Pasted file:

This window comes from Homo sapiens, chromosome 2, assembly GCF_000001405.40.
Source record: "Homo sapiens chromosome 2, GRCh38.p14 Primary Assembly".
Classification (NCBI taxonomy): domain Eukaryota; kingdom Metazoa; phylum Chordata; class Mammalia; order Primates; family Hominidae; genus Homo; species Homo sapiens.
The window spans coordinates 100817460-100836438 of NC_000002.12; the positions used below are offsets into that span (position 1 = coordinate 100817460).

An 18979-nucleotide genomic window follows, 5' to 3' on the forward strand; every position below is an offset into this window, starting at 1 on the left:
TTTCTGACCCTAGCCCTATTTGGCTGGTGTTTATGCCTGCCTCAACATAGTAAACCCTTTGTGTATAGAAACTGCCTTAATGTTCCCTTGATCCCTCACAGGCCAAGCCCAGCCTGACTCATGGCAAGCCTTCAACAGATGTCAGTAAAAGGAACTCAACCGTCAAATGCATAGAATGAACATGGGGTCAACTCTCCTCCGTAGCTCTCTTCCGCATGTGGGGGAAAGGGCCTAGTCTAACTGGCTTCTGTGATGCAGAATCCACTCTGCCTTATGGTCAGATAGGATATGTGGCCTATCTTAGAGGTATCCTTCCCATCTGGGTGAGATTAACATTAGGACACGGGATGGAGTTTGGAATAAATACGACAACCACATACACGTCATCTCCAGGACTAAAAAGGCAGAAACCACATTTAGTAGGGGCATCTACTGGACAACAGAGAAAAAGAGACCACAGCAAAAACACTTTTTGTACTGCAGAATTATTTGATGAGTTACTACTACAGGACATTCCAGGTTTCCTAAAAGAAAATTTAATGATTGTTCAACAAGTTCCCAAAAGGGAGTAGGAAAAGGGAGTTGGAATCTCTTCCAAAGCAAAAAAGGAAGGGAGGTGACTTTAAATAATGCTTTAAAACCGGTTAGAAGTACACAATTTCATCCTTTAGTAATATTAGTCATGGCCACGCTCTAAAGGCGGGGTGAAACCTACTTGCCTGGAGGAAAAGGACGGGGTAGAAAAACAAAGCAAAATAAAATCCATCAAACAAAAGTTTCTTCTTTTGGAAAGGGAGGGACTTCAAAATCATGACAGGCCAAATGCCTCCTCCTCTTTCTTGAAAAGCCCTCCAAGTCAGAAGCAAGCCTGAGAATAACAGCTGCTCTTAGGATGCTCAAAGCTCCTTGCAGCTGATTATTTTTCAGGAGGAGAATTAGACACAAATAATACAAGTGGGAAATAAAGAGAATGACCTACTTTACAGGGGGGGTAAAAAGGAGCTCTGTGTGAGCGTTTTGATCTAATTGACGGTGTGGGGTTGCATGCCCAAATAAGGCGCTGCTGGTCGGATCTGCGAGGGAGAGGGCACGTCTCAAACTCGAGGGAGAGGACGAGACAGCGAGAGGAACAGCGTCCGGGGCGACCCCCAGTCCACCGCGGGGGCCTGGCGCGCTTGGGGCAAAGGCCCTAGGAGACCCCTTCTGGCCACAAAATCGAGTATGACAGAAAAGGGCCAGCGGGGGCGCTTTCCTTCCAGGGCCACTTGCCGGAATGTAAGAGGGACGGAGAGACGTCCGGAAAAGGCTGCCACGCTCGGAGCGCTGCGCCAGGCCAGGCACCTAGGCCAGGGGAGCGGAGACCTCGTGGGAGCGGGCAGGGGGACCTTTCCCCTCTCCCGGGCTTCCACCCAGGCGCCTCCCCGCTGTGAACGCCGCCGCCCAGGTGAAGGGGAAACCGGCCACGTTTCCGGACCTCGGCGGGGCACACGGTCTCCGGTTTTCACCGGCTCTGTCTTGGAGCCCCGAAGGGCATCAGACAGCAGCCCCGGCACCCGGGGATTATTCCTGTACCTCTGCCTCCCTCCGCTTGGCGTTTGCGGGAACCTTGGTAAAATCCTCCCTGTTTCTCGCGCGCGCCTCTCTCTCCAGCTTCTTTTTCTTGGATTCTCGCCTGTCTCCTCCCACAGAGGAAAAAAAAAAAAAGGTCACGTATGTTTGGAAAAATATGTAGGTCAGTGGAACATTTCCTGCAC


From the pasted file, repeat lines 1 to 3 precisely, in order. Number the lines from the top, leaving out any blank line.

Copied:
This window comes from Homo sapiens, chromosome 2, assembly GCF_000001405.40.
Source record: "Homo sapiens chromosome 2, GRCh38.p14 Primary Assembly".
Classification (NCBI taxonomy): domain Eukaryota; kingdom Metazoa; phylum Chordata; class Mammalia; order Primates; family Hominidae; genus Homo; species Homo sapiens.